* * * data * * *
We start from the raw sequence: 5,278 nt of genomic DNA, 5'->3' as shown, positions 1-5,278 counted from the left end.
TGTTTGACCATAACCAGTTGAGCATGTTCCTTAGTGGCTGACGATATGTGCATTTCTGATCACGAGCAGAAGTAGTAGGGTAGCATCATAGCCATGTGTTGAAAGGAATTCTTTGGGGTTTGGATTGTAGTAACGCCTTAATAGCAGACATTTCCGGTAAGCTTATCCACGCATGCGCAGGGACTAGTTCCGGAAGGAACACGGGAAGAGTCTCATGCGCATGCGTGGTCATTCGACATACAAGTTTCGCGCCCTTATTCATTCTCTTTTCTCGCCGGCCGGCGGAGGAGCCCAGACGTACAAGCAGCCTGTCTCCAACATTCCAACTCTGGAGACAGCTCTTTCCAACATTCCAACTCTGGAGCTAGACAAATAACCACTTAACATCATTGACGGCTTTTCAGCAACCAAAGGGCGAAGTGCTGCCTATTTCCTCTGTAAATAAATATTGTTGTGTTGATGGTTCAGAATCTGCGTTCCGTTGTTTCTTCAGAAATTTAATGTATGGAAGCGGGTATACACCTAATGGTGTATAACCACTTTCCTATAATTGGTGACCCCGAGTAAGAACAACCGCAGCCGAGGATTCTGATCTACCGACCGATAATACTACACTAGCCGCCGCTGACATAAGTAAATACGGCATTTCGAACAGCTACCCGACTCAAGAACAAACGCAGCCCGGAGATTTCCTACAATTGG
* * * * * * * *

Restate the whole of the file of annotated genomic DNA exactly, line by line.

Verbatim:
We start from the raw sequence: 5,278 nt of genomic DNA, 5'->3' as shown, positions 1-5,278 counted from the left end.
TGTTTGACCATAACCAGTTGAGCATGTTCCTTAGTGGCTGACGATATGTGCATTTCTGATCACGAGCAGAAGTAGTAGGGTAGCATCATAGCCATGTGTTGAAAGGAATTCTTTGGGGTTTGGATTGTAGTAACGCCTTAATAGCAGACATTTCCGGTAAGCTTATCCACGCATGCGCAGGGACTAGTTCCGGAAGGAACACGGGAAGAGTCTCATGCGCATGCGTGGTCATTCGACATACAAGTTTCGCGCCCTTATTCATTCTCTTTTCTCGCCGGCCGGCGGAGGAGCCCAGACGTACAAGCAGCCTGTCTCCAACATTCCAACTCTGGAGACAGCTCTTTCCAACATTCCAACTCTGGAGCTAGACAAATAACCACTTAACATCATTGACGGCTTTTCAGCAACCAAAGGGCGAAGTGCTGCCTATTTCCTCTGTAAATAAATATTGTTGTGTTGATGGTTCAGAATCTGCGTTCCGTTGTTTCTTCAGAAATTTAATGTATGGAAGCGGGTATACACCTAATGGTGTATAACCACTTTCCTATAATTGGTGACCCCGAGTAAGAACAACCGCAGCCGAGGATTCTGATCTACCGACCGATAATACTACACTAGCCGCCGCTGACATAAGTAAATACGGCATTTCGAACAGCTACCCGACTCAAGAACAAACGCAGCCCGGAGATTTCCTACAATTGG